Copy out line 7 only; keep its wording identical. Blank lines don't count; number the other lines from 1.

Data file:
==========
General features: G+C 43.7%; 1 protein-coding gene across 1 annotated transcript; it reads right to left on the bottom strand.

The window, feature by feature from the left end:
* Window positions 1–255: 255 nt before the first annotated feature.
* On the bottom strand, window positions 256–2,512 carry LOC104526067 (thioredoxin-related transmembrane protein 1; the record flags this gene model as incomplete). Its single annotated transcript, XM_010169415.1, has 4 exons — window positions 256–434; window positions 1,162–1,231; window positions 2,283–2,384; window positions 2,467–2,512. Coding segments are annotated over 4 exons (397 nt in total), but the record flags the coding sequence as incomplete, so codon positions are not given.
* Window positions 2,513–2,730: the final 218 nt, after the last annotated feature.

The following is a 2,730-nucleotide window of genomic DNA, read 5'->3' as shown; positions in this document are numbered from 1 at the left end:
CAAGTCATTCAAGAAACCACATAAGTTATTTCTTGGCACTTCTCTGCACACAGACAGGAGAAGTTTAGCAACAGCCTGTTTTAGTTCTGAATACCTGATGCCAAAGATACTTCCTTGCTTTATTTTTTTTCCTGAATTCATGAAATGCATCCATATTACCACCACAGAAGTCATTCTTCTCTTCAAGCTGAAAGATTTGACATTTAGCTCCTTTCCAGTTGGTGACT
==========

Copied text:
CAAGTCATTCAAGAAACCACATAAGTTATTTCTTGGCACTTCTCTGCACACAGACAGGAGAAGTTTAGCAACAGCCTGTTTTAGTTCTGAATACCTGATGCCAAAGATACTTCCTTGCTTTATTTTTTTTCCTGAATTCATGAAATGCATCCATATTACCACCACAGAAGTCATTCTTCTCTTCAAGCTGAAAGATTTGACATTTAGCTCCTTTCCAGTTGGTGACT